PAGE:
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the film criticism aspect of cyber | by maryann johanson

question of the day: Disney buys Marvel — what’s next?

The Walt Disney Company is about to hand over $4 billion to acquire Marvel Entertainment. Why? CNNMoney.com has the answer, straight from the Mouse’s mouth:

“This is perfect from a strategic perspective,” Disney Chief Executive Robert Iger told CNNMoney.com. “This treasure trove of over 5,000 characters offers Disney the ability to do what we do best.”

On a conference call with investors, Iger said the deal will allow Disney to sell Marvel’s vast array of characters and properties across different media platforms and in many more markets. For instance, Iger said that Disney’s Pixar animation unit was excited about the opportunities that a Marvel acquisition could yield.

“Spider-Man will appear in ‘A Bug’s Life’ sequel,” joked Barclays Capital analyst Anthony DiClemente.

They kid… I hope. But I have nightmarish visions of things like X-Men Babies! — yes, with an exclamation point — Wolverine on Ice, and maybe a pink superhero princess.

What do you think? Disney buys Marvel — what’s next?

(If you have a suggestion for a QOTD, feel free to email me. Responses to this QOTD sent by email will be ignored; please post your responses here.)



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  • Alli

    In regards to comic book films, considering they gave up on the Narnia series (it’s death mostly do to its crappy advertising), I don’t think this is a good thing for hardcore Marvel fans. Some are wondering if Thor, which was scheduled to begin filming in January, will now be axed (no pun intended). Besides, I’m trying to remember the last time Disney put out a strong film that wasn’t from Pixar.

  • LaSargenta

    Well, there goes another edge…and one that really wasn’t even all that edgy. It’ll be rounded off even more.

    Of course, given how badly Marvel has treated many of its artists, I can’t say I’m crying for them. I know two (whoops, scratch that, I just thought of a third!) artists personally who have had major battles with Marvel trying to get paid or get credit for their work and I’m not even in that industry. If that is my anecdata, I can’t begin to imagine how many others there really are.

  • Disney isn’t likely to do much in the way of artistic leverage with Marvel, Marvel was very successfully doing that already and they would never agree to any kind of a deal that might compromise that. But Marvels forays into television, video, movies, and Direct-to-video, internet distribution, electronic comics and such makes Disney the perfect partner. Disney knows distribution. These are the people who have made Mickey Mouse an internationally recognised character.

    Marvel couldn’t tap into that distribution without being a part of the House of M-ouse and so that’s what they did. In exchange they let Disney make even more money marketing their characters. Sounds like a fantastic deal to me! Plus Marel knows how to make live-action superhero movies. And with a little work they could help Disney make live-action movies that will do as better than most of Disney live-action fare has of late (Pirates of the Caribbean films excepted).

    It was a surprise, but the more I look at it it makes perfect sense for these two masters of their respective talents to merge.

  • Brian

    Next up: Death Row Records! The pairing of Snoop Dogg and Goofy will bring new, G-rated meaning to “doggie style!” Maybe they’ll throw Rowlf the Dog in there for good measure, since Disney owns the Muppets, too.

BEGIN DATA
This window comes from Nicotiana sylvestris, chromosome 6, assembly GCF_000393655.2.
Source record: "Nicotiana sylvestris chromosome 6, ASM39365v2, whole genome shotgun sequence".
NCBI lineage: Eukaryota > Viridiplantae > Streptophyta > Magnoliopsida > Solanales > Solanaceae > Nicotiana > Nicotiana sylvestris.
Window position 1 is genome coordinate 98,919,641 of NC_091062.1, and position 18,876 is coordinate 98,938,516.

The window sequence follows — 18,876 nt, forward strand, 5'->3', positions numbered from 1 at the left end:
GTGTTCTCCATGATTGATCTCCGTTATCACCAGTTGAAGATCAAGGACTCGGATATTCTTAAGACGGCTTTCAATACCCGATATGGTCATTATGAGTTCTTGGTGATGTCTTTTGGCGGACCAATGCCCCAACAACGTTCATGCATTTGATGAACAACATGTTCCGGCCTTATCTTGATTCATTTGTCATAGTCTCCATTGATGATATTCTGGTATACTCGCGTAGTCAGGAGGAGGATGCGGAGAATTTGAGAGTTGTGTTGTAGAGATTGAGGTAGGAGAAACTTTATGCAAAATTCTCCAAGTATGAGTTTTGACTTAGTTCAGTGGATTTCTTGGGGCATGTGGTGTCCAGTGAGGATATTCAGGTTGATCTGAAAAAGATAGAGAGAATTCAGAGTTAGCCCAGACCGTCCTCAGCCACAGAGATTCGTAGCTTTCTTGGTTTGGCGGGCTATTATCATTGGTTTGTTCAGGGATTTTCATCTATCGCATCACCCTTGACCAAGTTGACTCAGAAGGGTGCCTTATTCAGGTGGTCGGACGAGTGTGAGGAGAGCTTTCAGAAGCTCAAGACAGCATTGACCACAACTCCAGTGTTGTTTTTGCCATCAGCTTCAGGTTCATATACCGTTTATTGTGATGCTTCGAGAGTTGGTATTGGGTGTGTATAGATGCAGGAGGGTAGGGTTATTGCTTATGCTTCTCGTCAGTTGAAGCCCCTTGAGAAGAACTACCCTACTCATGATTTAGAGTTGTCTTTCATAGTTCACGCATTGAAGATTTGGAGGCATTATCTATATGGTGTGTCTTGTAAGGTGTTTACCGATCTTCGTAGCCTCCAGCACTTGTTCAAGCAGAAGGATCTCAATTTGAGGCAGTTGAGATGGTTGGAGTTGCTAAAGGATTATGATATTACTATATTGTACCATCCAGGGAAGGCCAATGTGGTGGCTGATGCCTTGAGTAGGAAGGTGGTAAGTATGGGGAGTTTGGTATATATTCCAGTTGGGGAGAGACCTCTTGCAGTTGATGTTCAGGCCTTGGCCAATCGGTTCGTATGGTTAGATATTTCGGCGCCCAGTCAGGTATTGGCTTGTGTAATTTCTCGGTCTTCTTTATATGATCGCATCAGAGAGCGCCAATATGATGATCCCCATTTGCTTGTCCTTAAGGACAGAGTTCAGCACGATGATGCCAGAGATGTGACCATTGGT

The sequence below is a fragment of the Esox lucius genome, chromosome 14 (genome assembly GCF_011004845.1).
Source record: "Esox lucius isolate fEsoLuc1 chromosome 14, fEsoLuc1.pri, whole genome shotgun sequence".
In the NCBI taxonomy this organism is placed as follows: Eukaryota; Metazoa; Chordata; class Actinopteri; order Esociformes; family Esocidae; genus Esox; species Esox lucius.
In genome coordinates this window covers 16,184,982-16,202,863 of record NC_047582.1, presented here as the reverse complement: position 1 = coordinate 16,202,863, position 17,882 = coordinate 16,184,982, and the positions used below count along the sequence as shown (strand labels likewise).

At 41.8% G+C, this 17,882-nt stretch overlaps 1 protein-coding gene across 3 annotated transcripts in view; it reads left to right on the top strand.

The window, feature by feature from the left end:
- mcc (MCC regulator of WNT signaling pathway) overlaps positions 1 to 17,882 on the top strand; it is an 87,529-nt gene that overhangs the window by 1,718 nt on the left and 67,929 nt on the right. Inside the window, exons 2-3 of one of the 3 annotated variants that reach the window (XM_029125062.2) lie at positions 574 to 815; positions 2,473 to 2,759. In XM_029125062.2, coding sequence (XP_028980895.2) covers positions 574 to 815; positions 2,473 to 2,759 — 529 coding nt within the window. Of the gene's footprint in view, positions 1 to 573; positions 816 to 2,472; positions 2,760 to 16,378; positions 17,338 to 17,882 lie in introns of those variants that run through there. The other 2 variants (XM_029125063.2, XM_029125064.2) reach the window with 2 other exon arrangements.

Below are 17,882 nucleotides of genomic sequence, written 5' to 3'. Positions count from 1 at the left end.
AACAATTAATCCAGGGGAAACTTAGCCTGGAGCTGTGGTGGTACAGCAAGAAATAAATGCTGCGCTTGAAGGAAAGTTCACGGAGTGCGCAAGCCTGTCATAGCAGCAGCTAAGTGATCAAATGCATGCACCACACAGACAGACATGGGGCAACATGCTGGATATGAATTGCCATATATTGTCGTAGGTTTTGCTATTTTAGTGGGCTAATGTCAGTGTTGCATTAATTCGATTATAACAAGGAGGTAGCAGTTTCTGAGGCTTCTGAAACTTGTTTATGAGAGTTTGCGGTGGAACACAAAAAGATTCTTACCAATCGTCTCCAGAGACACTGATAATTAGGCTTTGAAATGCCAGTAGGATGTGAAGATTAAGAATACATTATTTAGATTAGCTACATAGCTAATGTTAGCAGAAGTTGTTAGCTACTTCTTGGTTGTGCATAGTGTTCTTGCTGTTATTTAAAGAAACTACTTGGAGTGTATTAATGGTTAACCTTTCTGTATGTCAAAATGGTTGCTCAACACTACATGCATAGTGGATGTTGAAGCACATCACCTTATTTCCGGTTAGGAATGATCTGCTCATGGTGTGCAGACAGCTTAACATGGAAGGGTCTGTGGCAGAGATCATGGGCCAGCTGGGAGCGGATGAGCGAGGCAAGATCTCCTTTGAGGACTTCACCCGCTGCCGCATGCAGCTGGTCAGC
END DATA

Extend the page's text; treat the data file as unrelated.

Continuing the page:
• David

    The fanbois will moan and complain about how Wolverine won’t be allowed to smoke or the inevitable Howard the Duck/ Donald Duck crossover, but this is good for both companies.

    Disney gets a revenue stream into a part of the population they had lost, young to middle age males. They get merchandising rights to a bevy of well-known and successful Marvel characters with a built in fan base. Marvel had turned itself around financially in the past few years, so there is no need to make a lot of changes.

    Marvel gets the backing and resources of one of the largest entertainment conglomerates in the world. They no longer have to go to Universal or Sony to distribute their films. All of that can now be done in-house. And while Marvel Studios has put out some good flicks recently, they were always one miss or two away from being in real trouble. Marvel always had to keep a close eye on the bottom line. That will no longer be the case. And as pointed out, nobody does product merchandising and distribution like Disney. Marvel will have a built in juggernaut.
    And who isn’t salivating about a possible Pixar/Marvel partnership?

    On the comics side, I don’t think Disney will meddle much with existing product. There may be a Disney line of comics produced at Marvel now, and with a deeper financial backing, Marvel may be able to take more chances with books, like DC Comics does with its Time/Warner backing.

  • Matthew
  • Rebecca

    Is anyone else really excited about the concept of a Marvel/Pixar movie? I was a bit apprehensive about the whole thing until I heard that quote, but the idea of an all-ages computer animated X-men or Fantastic Four movie by the creators of the Incredibles sounds really great to me.

  • Brian

    . . . the idea of an all-ages computer animated X-men or Fantastic Four movie by the creators of the Incredibles sounds really great to me.

    I think Fox still owns the moviemaking rights to both of these properties, so that won’t be happening soon. In fact, they’re talking about a “reboot” (I hate that word more and more) of FF already. Sigh.

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